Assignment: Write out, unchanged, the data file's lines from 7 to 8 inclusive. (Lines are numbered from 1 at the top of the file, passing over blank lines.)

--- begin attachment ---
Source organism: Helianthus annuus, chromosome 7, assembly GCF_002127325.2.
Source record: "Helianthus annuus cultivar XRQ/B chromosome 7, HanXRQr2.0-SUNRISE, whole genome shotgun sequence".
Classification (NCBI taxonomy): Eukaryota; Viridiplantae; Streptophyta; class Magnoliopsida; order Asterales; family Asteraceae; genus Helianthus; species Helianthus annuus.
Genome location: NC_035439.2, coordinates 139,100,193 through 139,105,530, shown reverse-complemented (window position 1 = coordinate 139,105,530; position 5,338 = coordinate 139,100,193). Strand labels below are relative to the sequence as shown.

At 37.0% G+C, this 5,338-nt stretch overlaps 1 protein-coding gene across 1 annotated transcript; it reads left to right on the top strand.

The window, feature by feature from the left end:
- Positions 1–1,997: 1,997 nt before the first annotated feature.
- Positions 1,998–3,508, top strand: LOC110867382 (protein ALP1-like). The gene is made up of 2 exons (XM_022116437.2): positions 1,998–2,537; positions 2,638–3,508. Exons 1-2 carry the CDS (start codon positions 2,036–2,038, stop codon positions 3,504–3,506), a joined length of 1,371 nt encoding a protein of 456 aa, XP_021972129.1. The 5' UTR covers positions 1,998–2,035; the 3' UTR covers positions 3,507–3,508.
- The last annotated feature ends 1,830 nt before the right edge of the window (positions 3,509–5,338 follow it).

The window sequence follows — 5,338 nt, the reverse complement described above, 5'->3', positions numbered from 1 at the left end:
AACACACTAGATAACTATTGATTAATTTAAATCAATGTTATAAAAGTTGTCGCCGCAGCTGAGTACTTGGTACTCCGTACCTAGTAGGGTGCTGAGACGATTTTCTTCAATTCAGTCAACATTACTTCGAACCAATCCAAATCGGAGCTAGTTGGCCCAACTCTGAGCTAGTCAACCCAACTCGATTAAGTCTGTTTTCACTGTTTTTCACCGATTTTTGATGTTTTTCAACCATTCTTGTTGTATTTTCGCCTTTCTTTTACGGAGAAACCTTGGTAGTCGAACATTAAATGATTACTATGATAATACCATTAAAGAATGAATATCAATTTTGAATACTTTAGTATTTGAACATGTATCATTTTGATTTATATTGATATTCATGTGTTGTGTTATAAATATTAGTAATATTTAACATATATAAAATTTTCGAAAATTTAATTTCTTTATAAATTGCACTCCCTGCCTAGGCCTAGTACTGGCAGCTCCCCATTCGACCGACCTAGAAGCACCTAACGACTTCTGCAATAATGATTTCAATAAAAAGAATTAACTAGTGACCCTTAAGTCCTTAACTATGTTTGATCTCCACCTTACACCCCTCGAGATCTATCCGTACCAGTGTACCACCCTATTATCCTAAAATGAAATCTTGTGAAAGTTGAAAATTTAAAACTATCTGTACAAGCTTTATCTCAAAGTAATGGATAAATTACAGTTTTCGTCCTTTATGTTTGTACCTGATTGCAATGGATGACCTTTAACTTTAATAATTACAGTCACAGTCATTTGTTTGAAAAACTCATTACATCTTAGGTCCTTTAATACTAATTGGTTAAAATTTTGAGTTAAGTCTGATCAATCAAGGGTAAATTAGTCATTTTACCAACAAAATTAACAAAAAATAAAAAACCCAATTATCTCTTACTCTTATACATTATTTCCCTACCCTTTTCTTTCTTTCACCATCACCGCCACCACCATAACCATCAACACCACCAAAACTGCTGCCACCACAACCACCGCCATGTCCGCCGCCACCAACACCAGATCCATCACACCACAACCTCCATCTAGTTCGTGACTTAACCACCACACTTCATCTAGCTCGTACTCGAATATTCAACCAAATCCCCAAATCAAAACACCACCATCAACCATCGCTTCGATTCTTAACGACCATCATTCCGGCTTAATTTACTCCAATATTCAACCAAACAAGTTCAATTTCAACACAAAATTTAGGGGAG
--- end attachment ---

- Positions 1–1,997: 1,997 nt before the first annotated feature.
- Positions 1,998–3,508, top strand: LOC110867382 (protein ALP1-like). The gene is made up of 2 exons (XM_022116437.2): positions 1,998–2,537; positions 2,638–3,508. Exons 1-2 carry the CDS (start codon positions 2,036–2,038, stop codon positions 3,504–3,506), a joined length of 1,371 nt encoding a protein of 456 aa, XP_021972129.1. The 5' UTR covers positions 1,998–2,035; the 3' UTR covers positions 3,507–3,508.